Take Me to the Mountains
People are beginning to fill up this mountain town.
Many come here to pray to St Francis.
They walk on their knees with candles in their hands.
They will ask the Patron Saint to heal someone they love.
The oiled wood floor below them has hatches
to the remains
Of those who have passed.
Others come here because it is high.
It is high in the mountains at 9,000 feet.
It is high because it is the holy land of the Huichole.
It is high because you can live here without the monster.
You can live here without the monster of fear.
You can live here without the monster of greed.
You can live here without the monster of vanity.
There is no War on Terrorism here.
And the people are not afraid of an attack.
They are more afraid of the people who insist on invading others.
Last night, I saw three old men talking in a small stone room.
The walls were bare and there was only a bare light bulb.
It hung from the ceiling on two wires, an inspector’s delight.
They, by all standards of western wealth, are poor.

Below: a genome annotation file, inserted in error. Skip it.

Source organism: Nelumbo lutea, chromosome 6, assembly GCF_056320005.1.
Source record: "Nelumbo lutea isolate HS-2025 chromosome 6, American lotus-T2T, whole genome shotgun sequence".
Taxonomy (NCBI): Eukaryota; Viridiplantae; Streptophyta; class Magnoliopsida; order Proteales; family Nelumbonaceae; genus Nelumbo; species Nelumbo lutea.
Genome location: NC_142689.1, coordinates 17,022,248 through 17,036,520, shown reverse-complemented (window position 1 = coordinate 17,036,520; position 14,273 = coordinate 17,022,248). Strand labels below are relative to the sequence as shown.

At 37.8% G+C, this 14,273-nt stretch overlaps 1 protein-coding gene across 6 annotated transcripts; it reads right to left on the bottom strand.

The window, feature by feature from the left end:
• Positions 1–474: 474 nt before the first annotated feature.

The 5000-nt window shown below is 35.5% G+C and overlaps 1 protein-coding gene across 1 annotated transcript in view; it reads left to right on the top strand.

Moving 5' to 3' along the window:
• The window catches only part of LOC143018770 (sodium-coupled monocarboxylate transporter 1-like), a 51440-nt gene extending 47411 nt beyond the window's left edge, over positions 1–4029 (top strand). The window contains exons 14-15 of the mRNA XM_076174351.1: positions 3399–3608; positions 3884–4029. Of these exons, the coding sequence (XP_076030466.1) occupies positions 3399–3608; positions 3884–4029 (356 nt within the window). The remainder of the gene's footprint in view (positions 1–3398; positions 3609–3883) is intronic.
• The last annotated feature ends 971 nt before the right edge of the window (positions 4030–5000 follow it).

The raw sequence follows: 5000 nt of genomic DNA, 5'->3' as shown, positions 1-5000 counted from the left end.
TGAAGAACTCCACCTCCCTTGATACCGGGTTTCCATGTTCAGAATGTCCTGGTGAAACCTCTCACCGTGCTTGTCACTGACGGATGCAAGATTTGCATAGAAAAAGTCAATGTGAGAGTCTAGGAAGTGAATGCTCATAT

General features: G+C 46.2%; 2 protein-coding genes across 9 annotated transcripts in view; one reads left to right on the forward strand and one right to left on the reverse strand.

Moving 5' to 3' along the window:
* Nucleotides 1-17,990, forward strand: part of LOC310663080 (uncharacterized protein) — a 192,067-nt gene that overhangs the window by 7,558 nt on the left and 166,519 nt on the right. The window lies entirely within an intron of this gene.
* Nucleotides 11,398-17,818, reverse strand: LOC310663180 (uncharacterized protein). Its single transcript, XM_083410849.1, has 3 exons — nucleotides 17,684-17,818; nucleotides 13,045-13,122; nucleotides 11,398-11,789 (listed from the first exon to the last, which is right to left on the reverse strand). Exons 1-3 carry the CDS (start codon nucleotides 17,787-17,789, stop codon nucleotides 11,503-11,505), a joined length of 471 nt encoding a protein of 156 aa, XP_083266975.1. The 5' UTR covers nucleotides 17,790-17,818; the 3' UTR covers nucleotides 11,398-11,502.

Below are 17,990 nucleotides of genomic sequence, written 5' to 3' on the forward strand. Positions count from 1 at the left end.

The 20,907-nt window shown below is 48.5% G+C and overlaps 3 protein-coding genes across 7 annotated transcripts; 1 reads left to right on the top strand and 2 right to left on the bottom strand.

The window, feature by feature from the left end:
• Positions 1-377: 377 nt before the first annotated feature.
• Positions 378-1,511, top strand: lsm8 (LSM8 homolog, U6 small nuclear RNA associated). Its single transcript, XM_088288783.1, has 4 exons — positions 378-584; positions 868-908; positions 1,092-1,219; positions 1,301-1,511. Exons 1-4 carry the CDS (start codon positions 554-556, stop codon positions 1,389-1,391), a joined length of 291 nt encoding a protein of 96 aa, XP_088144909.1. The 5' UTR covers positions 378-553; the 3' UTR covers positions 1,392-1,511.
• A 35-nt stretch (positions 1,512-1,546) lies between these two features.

They, by the standards of those in Mexico City, are underprivileged.
And, in many ways they are.
But they are privileged to talk of their days,
And to walk in their world view,
With just a little dignity and a dash of grace.
And they will not feel the fear of an American President,
Or his own Vice.
They will be the last to know of their machinations,
And the first to not be effected.
For they live in a poverty of wealth.
While we live in a wealth of poverty.
Back in the early days of the Music Capital of the World,
there was a band called Shiva's Head Band.
They sang a song called,
Take Me to the Mountains.
Some of us have.
What it is About
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